A number of states have enacted laws prohibiting Chinese and others from “countries of concern” from purchasing homes or land.
Hunter, "From denationalization to patriotic leadership: Chinese Christian colleges, 1920s--1930s," 2001
Rebecca Christine Hunter, M.A.
This paper looks at student activism and student nationalism at Christian colleges in China during the 1920s and 1930s. By concentrating on the Christian colleges, it looks at the interactions between the students at these schools, their foreign faculties and connections, the growing influence of the Guomindang and CCP and their effects on the rise of student nationalism. In the 1920s, the Christian colleges often found themselves the targets of student uprisings. After a process of sinification, however, by the 1930s their students were participating on the same level with students at the government institutions. This paper examines these changes and argues that by the 1930s the students at the Christian colleges, while wanting to prove their patriotism because of the lingering charges of "denationalization," actually depended on the foreign ties of their universities for more successful activism.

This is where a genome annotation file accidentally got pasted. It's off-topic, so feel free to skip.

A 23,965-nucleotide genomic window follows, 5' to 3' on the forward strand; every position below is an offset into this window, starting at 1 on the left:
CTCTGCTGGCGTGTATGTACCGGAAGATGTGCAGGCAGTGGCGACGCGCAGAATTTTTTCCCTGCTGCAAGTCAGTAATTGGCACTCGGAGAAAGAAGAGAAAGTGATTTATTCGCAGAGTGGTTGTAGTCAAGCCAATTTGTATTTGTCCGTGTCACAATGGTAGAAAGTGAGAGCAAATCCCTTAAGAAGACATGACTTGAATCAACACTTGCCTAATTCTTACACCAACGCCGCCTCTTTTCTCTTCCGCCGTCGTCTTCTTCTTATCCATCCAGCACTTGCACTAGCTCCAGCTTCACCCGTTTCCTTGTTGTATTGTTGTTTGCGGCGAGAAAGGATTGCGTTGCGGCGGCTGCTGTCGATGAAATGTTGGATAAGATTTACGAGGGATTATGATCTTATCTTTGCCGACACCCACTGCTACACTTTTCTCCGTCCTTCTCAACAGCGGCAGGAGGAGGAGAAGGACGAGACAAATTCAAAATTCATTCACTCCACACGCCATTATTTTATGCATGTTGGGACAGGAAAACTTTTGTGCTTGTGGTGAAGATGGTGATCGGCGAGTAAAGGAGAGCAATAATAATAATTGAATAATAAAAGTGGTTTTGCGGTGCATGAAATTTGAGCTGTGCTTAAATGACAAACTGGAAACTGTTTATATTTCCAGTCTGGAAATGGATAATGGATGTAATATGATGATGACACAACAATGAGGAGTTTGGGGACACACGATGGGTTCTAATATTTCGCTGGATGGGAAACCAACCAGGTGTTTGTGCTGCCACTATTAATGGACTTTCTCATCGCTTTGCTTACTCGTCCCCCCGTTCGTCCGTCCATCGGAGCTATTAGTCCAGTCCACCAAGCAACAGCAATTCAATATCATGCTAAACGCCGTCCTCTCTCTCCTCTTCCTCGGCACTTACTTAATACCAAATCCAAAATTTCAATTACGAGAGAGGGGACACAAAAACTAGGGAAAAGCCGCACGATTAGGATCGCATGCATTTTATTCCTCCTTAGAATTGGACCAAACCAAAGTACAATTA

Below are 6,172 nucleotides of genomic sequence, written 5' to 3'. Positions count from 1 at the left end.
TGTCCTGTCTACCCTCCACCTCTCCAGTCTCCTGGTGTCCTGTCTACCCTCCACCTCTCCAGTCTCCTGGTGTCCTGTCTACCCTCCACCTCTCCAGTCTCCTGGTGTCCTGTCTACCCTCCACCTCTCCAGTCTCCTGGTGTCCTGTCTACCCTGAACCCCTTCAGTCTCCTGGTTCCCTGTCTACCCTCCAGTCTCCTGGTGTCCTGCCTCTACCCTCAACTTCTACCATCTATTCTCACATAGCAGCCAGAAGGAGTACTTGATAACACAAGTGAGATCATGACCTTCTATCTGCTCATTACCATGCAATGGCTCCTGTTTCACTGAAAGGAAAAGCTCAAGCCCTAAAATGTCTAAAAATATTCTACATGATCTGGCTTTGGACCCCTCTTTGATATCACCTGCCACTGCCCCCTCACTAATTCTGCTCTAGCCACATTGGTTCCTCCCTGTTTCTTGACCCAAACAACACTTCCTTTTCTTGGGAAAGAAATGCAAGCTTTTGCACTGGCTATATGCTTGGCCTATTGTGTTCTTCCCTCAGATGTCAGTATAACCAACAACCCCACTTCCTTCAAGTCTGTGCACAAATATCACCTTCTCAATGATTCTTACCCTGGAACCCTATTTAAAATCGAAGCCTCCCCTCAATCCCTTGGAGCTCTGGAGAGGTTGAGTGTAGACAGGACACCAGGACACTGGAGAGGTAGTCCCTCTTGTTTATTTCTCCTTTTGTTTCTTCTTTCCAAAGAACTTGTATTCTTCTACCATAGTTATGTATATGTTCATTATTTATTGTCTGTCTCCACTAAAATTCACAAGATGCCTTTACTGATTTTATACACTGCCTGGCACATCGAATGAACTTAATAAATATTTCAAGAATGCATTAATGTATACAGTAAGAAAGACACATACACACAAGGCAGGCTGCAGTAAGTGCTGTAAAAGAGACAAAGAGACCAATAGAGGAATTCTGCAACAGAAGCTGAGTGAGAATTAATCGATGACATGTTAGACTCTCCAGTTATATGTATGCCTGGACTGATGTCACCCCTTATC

Chinese companies are among the world's largest video game firms. They are on the move in some of the fastest growing markets.
Throughout its history, the Chinese Communist Party has sought to dictate what is written and taught about its past. And some have always found ways to offer a fuller picture of what they and others have experienced.